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Vegan Flourless Chocolate Cake

Vegan flourless chocolate cake recipe
A dairy-free vegan flourless chocolate cake- no tofu.

A deep dark chocolate cake recipe. Just in time for Valentine's Day. And the best part? It's not only gluten-free, but vegan as well. And it's technically a flourless chocolate cake (which for some retro-fueled reason still conjures the term sexy thanks to Sarah Jessica Parker).

In full disclosure (hey, I vet my recipes okay?) I added a scant amount of buckwheat flour to help it set up without eggs, but buckwheat isn't technically a grain, is it? More of a groat, a fruit kernel. In fact, buckwheat is a cousin to sorrel and rhubarb. I could try to impress you with shout-outs to the Polygonaceae family, dropping botanical distinctions like actinomorphic and calyx as fast as Madonna drops post-Guy Ritchie boyfriends, but I'd rather leave all botany urges behind and get back to chocolate and celebrating the dream of true love. 

All in the nick of time for Valentine's Day.

One important lesson I've learned after three years of blogging original recipes and building an on-line audience which insists I keep playing in the kitchen developing recipes that are not only gluten-free, but often dairy-free (and those voracious vegan readers- they're sprouting up everywhere these days, not to mention the increasing number of devoted mothers writing in daily to request soy-free, and nut-free recipes for their food sensitive kiddos) is to experiment.

The challenge for a gluten-free (or wheat-free) vegan is how to create certain flourless and creamy recipes without eggs. The answer- in every vegan cookbook I've ever perused- is tofu. Vegan cooks love their tofu- tofu custards, tofu ice cream, tofu pumpkin pies, tofu stuffed lasagna. Tofu works. It lends an egg-free recipe body and silkiness. But what if- like so many of us ingredient challenged individuals- you are allergic to soy? What then? Then, my friend, tofu is no magic bullet. Tofu is the enemy. In fact, I am sorry to tell you, tofu sucks.

What if, I started to imagine, I melted Belgian dark chocolate and tweaked my pumpkin pie to turn it into a flourless chocolate cake? (See how my fevered little associative thinking brain works?) I could use pumpkin for the eggs/tofu. Why not?

So send me a kiss when you've baked this chocolaty confection. And most of all, be sure to kiss the one you love. Young and old. Seasoned and brand new. Straight, gay and in between. Celebrate love in all its generous forms this Valentine's Day.

And don't forget to love yourself.

Because that, Babycakes, is where the seed of true love begins to grow.



Vegan chocolate cake flourless style
Vegan gluten-free chocolate cake.

Vegan "Flourless" Chocolate Cake Recipe 

Originally published Febuary 2009.

You can make this cake batter in a Vita-Mix or a food processor, following the method explained in my recipe for Flourless Chocolate Cake (the recipe with eggs and butter). Easy. Easy.

First:

Brew 1/2 cup very hot, double strong coffee or espresso (decaf works); or use 2 rounded tablespoons of instant coffee in 1/2 cup freshly boiled water. Sweeten with stevia, to taste (or sugar).

Preheat the oven to 350ºF. Line the bottom of a 9-inch Springform pan with greased parchment paper.

Ingredients:

6 ounces unsweetened dark chocolate, broken into pieces
1 1/2 cups organic coconut milk or vanilla soy milk, gently heated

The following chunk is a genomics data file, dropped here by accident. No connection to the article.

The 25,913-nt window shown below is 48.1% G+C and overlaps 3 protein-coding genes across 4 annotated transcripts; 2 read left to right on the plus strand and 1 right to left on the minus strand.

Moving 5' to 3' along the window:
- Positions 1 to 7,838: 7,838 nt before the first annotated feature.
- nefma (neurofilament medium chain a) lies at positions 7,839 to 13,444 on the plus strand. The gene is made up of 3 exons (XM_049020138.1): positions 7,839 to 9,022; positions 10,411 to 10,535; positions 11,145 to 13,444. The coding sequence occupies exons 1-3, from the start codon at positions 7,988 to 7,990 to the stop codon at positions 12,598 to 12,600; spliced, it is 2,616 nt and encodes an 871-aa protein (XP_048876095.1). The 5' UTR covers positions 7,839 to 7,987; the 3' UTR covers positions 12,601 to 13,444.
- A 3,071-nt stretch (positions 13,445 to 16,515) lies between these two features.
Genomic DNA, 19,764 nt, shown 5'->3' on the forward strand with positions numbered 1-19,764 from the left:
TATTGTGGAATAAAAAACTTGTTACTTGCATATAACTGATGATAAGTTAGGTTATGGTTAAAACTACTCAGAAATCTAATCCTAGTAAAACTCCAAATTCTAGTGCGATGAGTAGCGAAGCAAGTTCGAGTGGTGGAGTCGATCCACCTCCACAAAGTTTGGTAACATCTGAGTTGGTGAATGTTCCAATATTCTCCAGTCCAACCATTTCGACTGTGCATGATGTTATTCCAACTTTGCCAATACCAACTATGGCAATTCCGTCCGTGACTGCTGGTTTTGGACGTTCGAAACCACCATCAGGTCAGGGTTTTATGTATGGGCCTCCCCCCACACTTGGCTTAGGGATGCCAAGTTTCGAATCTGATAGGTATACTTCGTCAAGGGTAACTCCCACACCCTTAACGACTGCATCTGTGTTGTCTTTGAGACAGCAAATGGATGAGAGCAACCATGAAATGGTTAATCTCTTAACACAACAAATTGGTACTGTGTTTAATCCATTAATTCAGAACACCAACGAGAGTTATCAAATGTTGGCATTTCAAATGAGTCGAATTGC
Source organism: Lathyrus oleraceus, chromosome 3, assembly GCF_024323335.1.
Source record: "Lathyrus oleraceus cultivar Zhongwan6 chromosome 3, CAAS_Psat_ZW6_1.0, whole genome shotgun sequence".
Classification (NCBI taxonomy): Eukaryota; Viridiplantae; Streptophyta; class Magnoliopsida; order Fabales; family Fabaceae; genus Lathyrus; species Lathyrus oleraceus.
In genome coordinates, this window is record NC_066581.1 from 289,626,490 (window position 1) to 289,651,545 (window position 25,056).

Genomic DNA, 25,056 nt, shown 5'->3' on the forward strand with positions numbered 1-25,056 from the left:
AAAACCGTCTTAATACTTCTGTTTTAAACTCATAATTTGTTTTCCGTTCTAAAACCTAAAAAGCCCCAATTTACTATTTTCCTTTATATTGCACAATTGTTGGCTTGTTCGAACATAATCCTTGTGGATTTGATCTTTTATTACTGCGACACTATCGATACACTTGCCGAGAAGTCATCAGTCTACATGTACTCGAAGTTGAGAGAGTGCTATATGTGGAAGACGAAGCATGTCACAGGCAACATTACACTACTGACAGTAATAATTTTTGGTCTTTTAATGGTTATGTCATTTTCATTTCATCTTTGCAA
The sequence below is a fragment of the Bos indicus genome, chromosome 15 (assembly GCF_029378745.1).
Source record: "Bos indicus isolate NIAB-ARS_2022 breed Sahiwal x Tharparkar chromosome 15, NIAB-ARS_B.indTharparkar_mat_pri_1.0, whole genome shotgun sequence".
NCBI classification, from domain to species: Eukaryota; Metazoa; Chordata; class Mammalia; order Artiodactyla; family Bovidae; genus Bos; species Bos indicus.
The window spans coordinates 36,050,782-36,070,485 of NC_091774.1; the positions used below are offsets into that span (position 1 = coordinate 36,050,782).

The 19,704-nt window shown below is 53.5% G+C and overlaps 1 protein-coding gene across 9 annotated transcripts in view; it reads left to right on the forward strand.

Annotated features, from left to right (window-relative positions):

1 tablespoon bourbon vanilla
1 14-oz can organic pumpkin puree
1 1/4 cup organic golden brown sugar
1/2 cup GF buckwheat flour or sorghum flour
2 tablespoons tapioca or potato starch
1 tablespoon dry Ener-G Egg Replacer
1 teaspoon xanthan gum
1/2 teaspoon sea salt
1 1/2 teaspoons baking powder
1 teaspoon cinnamon or ginger

Instructions:

Place the chocolate pieces in the Vita-Mix (or a high speed blender container); add the hot coffee and heated hemp milk. Cover tightly- use caution with hot liquids. Turn on the mixer to high. Blend until chocolate pieces are melted. Add the vanilla extract, and pumpkin puree. Cover. Blend a minute.

Add the brown sugar, buckwheat flour, tapioca, egg replacer, xanthan gum, sea salt, baking powder, cinnamon or ginger. Cover. Blend on high for a minute. Turn it off (unplug it for safety if you have kids nearby). Open the top and using a plastic spatula scrape down the sides if any flour is sticking to the sides- if you're using a food processor instead, do the same. Cover. Plug back in.

Blend for another minute or two until the batter is creamy and smooth.

Pour the batter into the prepared cake pan; scrape all the batter out with a smallish silicone spatula. Smooth the top evenly.

Bake in the center of the oven until the cake is firm- anywhere from 50 to 60 minutes. Here at almost 7,000 feet it baked in 57 minutes. Check the cake sooner if your experience indicates that flourless cakes and pies bake up quicker than 50 minutes; also, if your experience is that these types of recipes bake longer- check at 50 to 55 minutes; and follow your instincts. The center will be the last to cook- it shouldn't be wiggly.

Cool the cake on a wire rack. The top will collapse a bit- no worries. When the cake has cooled, cover and chill it at least two hours before serving. The longer the better.  

Chilling creates a dense fudgy cake. I froze some pieces and tried one ice cold from the freezer- it tasted like a Fudgsicle.

Serve with chocolate sauce, a few ripe berries, a dusting of confectioner's sugar, or a few fresh mint leaves.

Serves 8 to 10.


We enjoy sugary treats in moderation, don't we? Gluten-Free Goddess advises consuming no more than 2 tablespoons of sugar a day.

For substitutions, please see my guide to baking with substitutions here.